The Hepatitis E Virus (HEV) is an emerging zoonotic pathogen in Europe that affects humans, doing damage to the liver and also to other organs, such as the kidney and the central nervous system. In Europe, animals are the main source of HEV infection for humans. A study by the Animal Health and Zoonosis Research Group (GISAZ) at the University of Cordoba, and the GC-26 Group at Cordoba’s Maimonides Biomedical Research Institute, together with other national and international institutions, and published in the journal Transboundary and Emerging Diseases, analyzed the exposure to Hepatitis E Virus in the Iberian lynx, an animal on which no studies of this type had been carried out, despite the fact that the virus is present in other species, such as pigs, wild boar, deer and horses, with which the Iberian lynx shares habitats in Spanish Mediterranean ecosystems. The results of the study confirmed that captive lynxes have a higher risk of exposure to Hepatitis E Virus than animals in the wild.
Specifically, the study analyzed serum samples from 275 Iberian lynxes, and liver and feces samples from 176 others, to test the prevalence and seroprevalence of the Hepatitis E Virus, i.e. the presence of active virus and of antibodies once the infection has passed. Although active infection by the virus was only detected in one animal, the seroprevalence results were different depending on the habitat of the lynx: in the wild or in captivity. As Javier Caballero Gómez, a researcher at the University of Cordoba’s Department of Animal Health and the Maimónides Biomedical Research Institute, explains, “in captive populations, seroprevalence reached 33% of the lynxes studied, while in free-ranging populations, exposure to the virus was much lower: 7%.”
The consumption of products derived from infected animals is considered the main route for the transmission of Hepatitis E in humans, and has also been suggested for other animal species, including felines. In this regard, although more studies are still needed to confirm it, an initial hypothesis that the research team is considering about the difference in exposure between lynxes in the wild and in captivity, in addition to possible contact with other infected species, is the lynx’s diet, which mainly consists of rabbits. While wild lynxes mainly consume wild rabbits, and previous studies carried out by this same group have shown that there is hardly any circulation of the Hepatitis E Virus in their populations, captive lynxes feed mainly on farm rabbits, and there are studies that have found virus circulation in these rabbits in Italy and France, although the presence of the virus in these animals in Spain has not yet been evaluated.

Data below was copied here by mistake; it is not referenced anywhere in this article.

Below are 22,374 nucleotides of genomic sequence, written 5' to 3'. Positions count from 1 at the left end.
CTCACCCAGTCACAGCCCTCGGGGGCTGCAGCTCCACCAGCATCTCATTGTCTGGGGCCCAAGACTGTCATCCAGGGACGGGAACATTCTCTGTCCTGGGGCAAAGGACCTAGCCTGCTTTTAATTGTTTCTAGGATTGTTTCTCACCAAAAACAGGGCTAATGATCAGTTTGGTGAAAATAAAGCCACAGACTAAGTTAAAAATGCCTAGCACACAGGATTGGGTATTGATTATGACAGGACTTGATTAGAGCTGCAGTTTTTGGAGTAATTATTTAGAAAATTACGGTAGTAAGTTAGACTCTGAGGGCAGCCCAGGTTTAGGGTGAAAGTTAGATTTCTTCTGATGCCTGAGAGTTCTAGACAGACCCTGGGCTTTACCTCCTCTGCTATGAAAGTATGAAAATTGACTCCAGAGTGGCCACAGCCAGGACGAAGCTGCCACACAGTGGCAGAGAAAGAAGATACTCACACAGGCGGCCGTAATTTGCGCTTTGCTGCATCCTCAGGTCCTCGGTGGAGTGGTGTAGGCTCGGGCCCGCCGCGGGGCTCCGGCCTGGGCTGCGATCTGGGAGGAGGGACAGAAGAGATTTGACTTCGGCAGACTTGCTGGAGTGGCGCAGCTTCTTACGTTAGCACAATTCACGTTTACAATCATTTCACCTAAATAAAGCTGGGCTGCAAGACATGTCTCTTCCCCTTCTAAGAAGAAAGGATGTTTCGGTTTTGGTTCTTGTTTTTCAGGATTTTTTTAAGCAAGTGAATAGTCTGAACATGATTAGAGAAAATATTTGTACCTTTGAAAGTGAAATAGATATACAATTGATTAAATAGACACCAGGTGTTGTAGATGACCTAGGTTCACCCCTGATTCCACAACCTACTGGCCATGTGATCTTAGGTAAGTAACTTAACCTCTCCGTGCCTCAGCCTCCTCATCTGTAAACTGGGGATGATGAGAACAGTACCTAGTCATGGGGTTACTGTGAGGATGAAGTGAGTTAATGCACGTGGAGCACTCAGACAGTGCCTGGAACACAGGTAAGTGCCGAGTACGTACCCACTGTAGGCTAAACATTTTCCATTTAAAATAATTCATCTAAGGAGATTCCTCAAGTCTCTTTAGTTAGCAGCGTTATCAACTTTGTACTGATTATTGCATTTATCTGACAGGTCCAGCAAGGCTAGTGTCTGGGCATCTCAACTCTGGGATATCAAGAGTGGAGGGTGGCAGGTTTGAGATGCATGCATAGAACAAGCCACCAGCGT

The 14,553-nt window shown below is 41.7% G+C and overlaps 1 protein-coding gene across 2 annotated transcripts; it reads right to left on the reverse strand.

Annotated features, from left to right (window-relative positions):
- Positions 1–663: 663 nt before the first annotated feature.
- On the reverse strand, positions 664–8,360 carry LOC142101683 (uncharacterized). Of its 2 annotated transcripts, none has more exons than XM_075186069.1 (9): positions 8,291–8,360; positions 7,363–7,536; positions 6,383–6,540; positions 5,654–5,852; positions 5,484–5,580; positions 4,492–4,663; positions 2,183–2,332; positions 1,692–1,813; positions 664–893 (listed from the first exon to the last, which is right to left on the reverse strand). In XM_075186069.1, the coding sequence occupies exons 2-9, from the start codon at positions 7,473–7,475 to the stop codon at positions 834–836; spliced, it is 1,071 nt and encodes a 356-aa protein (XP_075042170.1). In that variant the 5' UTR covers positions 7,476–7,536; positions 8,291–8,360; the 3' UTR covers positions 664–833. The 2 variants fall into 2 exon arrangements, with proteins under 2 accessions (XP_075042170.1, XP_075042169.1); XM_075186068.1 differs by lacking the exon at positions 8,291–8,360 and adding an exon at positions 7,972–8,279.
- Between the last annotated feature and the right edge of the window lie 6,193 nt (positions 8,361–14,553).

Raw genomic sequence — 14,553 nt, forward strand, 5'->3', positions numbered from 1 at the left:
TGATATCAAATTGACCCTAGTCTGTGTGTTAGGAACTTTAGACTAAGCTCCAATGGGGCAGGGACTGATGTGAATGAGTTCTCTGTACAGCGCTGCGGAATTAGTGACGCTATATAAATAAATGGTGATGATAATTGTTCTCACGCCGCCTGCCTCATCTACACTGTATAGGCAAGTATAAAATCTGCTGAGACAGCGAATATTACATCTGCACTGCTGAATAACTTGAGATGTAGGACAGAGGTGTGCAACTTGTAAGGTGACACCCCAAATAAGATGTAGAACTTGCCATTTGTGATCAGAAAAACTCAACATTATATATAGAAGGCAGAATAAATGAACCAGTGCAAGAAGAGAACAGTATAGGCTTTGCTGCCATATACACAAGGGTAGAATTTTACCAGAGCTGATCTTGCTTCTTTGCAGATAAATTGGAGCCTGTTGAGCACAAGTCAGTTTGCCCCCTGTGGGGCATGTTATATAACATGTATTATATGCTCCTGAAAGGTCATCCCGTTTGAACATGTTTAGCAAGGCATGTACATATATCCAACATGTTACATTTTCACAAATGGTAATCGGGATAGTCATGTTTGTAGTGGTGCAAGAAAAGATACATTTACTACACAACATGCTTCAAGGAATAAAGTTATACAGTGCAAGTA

In relation to infection in other animals, this pathogen does not usually generate symptoms or severe lesions in animal populations, and its presence is quite fleeting. In pigs, for example, it usually remains in the blood for one to two weeks, and no more than eight weeks in feces. Even so, with the aim of limiting exposure to the virus in the Iberian lynx, it would be valuable to know how infection occurs, particularly in captive animals, where greater exposure has been observed. If the hypothesis that the main route of infection in this subpopulation is farm rabbit meat is confirmed, measures could be taken to prevent infection, such as feeding animals with rabbits from farms that do not have the virus.
Finally, the study has also discovered the presence of the genotype 3f of the hepatitis E virus in lynxes, which is the most frequent one in infected people in Spain. But, as the research team points out, the presence of this genotype should not generate a public health concern because the Iberian lynx is not a food source for humans, and contact with these species is infrequent. “It is true that in captivity centers there is some proximity with the animals, or contact with feces, which could be contaminated, but the risk is very low,” says Caballero Gómez.